create users and set their access rights    

OBEROn lets you control the user access for that concerns both the information they can see and the actions they can perform. Every person who will use a OBEROn application should be associated with a OBEROn User administration object.
There are three levels of access rights for each user: infrastructure (or system) administration access, schema modeling access and object manipulation access. When you define a new user or you modify an existing one you can set these access options for him in addition to the basic properties like the email address, the phone, the address, the language and so on.

The user name and password represent the account credential to access OBEROn with that user; another important information is the email address: this is used to send comunications from OBEROn to a personal email when the mail External option is set. OBEROn can send messages to users in two ways: using an internal mail service or externally via a smtp host.
When both Internal and External option are set, both methods are used to send the messages.

You can also define some default parameters for the user:
- the language - OBEROn manages multilingual translations, this parameter represents the user default language for all label translations in a web application. The language code is one of the internal dictionary languages.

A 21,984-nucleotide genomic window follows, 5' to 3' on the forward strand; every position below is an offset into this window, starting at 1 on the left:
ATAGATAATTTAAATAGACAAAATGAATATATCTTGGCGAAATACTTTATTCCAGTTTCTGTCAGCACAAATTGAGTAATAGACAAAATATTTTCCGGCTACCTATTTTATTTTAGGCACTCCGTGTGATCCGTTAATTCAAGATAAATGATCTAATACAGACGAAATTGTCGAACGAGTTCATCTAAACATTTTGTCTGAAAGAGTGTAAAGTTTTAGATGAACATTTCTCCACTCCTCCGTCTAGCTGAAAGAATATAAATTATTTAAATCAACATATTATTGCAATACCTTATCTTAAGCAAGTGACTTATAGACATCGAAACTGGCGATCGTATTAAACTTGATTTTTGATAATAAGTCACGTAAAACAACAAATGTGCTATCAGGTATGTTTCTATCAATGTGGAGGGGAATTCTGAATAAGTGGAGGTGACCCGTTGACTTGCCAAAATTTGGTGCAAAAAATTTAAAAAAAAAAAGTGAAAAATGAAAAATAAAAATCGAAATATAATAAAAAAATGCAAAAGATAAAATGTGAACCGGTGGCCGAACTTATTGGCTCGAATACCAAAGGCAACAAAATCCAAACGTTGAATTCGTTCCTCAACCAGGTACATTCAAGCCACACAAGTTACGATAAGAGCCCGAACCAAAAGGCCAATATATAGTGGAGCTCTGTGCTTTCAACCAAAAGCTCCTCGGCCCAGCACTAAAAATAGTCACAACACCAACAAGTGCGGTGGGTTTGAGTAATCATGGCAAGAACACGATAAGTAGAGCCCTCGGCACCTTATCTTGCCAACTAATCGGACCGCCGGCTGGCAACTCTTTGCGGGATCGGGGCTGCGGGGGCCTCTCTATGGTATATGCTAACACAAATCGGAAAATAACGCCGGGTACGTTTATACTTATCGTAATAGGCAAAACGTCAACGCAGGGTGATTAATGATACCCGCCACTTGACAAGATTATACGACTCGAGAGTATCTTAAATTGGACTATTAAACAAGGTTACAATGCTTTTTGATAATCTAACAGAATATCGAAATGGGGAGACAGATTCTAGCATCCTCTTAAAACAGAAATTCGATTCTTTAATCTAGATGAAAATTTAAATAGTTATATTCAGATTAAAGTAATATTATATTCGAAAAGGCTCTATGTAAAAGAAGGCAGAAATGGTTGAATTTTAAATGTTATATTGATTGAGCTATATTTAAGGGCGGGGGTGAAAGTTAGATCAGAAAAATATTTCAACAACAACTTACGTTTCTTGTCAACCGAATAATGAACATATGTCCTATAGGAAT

- the objectspace - When the user creates a new object instance without specify the space where put it, OBEROn uses this space as default.
- the localarea - When the user put a file into a object instance and this parameter is defined, the file is physically stored into this local storage area (if and only if this localarea is a mirror of the destination filespace).
- the metricsystem - A metric system is a set of unit measures used to automatically convert (or format) the object real (or date/datetime) values. When a user has an associated metric system, values for each specific filed type (length, area, volume, mass .... ) are showed in the corresponding metric's unit instead of the standard SI unit (meter, square meter, cubic meter, kilogram.... )

As said above, part of creating a user definition involves specifying the access rights the user should have for administration level (System / Admin) and object manipulation (Basic) level.
In particular you can set the access options for each administrative object: user enabled for a specific administrative object type (like objectspace, filespace, class, field, etc.) will have the full access to create, modify and destroy all instances of that type.